In particular, Addy was excited that the strategies used at Lexia Learners didn’t require her to begin reading right away. “[Jess] said to look at the cards and say the letter sound,” she said, sharing how the multi-sensory methods used at Lexia Learners have helped her reading and writing skills grow.
Another helpful contributor to Addy was the presence of positive friendship, especially one particular friend who she feels comfortable speaking with about her Dyslexia. “She's my BFF, so I tell her everything, we tell each other everything,” she explained, “she knows about my Dyslexia, how my brain works, and she actually - she understands what's going on.”
Living with Dyslexia
With encouragement from family and friends and Jess’ specialized tutoring strategies, Addy’s skills and confidence have improved dramatically. By the end of our conversation she was sitting tall, proud to talk about Dyslexia - and her talents that work with it. “I can memorize any song,” she said proudly, sharing with us her dreams of becoming a rock star like Taylor Swift. Sarah was excited to talk about Addy’s incredible talent for learning through song, telling us about how she was able to learn history by singing the timeline.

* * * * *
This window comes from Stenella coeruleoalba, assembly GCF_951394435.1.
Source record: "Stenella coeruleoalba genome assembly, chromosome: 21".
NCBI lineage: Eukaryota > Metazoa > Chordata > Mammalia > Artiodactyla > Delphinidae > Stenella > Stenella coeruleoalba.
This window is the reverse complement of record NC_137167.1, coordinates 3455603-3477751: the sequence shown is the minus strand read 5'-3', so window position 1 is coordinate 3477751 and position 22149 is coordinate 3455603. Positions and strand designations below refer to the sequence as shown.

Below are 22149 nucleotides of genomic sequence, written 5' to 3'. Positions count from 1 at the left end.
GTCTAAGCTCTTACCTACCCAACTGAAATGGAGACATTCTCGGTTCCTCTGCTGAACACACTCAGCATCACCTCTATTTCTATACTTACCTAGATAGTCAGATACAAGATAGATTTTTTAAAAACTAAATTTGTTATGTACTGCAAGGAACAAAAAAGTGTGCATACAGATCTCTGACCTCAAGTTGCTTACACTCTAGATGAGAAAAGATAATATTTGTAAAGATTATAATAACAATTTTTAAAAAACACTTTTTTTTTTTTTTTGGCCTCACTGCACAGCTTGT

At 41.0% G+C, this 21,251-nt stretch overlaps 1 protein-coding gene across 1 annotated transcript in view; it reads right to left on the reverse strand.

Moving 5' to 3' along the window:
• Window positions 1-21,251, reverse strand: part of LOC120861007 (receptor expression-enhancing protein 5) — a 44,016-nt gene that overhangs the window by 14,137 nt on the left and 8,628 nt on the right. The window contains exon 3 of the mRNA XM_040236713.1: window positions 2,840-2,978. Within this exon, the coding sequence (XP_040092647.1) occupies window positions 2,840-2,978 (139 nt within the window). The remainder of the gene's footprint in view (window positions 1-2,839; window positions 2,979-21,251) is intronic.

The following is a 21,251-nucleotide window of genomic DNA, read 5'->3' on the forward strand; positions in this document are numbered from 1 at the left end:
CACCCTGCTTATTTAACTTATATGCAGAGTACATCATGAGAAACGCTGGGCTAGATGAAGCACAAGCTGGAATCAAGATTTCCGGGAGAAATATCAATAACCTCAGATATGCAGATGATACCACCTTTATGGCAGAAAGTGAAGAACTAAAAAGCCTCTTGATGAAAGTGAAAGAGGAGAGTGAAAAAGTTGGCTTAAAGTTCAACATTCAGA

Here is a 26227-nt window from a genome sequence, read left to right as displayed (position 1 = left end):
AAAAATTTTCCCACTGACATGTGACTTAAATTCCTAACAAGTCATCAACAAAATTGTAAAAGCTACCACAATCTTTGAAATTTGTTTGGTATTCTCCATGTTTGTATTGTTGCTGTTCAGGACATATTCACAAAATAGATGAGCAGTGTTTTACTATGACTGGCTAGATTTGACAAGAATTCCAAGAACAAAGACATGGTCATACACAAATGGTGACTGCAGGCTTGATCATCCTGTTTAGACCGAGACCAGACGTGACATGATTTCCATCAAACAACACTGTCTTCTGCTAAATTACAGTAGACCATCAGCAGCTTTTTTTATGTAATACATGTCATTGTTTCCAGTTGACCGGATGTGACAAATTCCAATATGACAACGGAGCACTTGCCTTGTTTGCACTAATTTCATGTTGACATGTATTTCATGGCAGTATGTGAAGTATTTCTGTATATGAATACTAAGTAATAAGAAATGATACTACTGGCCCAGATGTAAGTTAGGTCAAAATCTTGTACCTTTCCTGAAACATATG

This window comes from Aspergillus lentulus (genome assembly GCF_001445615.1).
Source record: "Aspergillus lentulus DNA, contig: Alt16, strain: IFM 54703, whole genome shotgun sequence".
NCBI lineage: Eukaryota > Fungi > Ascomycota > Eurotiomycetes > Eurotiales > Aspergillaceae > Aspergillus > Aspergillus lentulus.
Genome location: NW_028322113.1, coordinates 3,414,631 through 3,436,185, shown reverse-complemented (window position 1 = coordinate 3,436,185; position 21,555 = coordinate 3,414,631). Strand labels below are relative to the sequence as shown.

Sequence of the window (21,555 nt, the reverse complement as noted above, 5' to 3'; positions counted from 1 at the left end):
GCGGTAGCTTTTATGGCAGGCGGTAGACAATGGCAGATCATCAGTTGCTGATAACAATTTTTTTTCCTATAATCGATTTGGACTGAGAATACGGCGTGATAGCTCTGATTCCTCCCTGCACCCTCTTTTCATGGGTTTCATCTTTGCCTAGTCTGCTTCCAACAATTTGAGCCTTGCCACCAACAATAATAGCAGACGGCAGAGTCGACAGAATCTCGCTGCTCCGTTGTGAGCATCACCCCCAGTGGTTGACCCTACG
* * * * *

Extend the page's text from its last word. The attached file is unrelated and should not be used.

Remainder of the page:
They were also more than happy to share a few words with people who might not understand what Dyslexia is.
“I have a different kind of brain that other people do and I'm proud of that,” Addy affirmed.
Sarah continued, “just because they may not have a high reading level doesn't mean that their intelligence is anything less because that affects the kids around her who think she's not as smart, but that's not true - she's very intelligent, she just struggles with words.”
I asked them about the value of open conversation on Dyslexia, and both agreed that it would be helpful.
“For a while she didn't want to talk about being Dyslexic,” Sarah commented. “She didn't like being different, but there's been a change.” She affirmed that it’s thanks to tutoring that Addy is now, “more okay with talking about it and wants people to know,” that she is Dyslexic.
“That's that,” concluded Addy, confidently.
“That's that,” agreed Sarah.
Sarah and Addy’s conversation with me proves that by talking about Dyslexia openly, we’ll be able to create better environments for those who struggle with it. In the meantime, positive influences from parents, friends, and tutors like those at Lexia Learners can help improve a child’s reading
and spelling skills and their confidence to keep chasing their dreams - just like Addy.
Special thanks to Addy and Sarah for sharing their thoughts and experiences with us!
Scotopic Sensitivity Syndrome, (also referred to as Irlen Syndrome and Visual Stress) is a perceptual processing disorder. It is not an optical problem. It is a problem with the brain’s ability to process visual information. This problem tends to run in families and is not currently identified by other standardized educational or medical tests.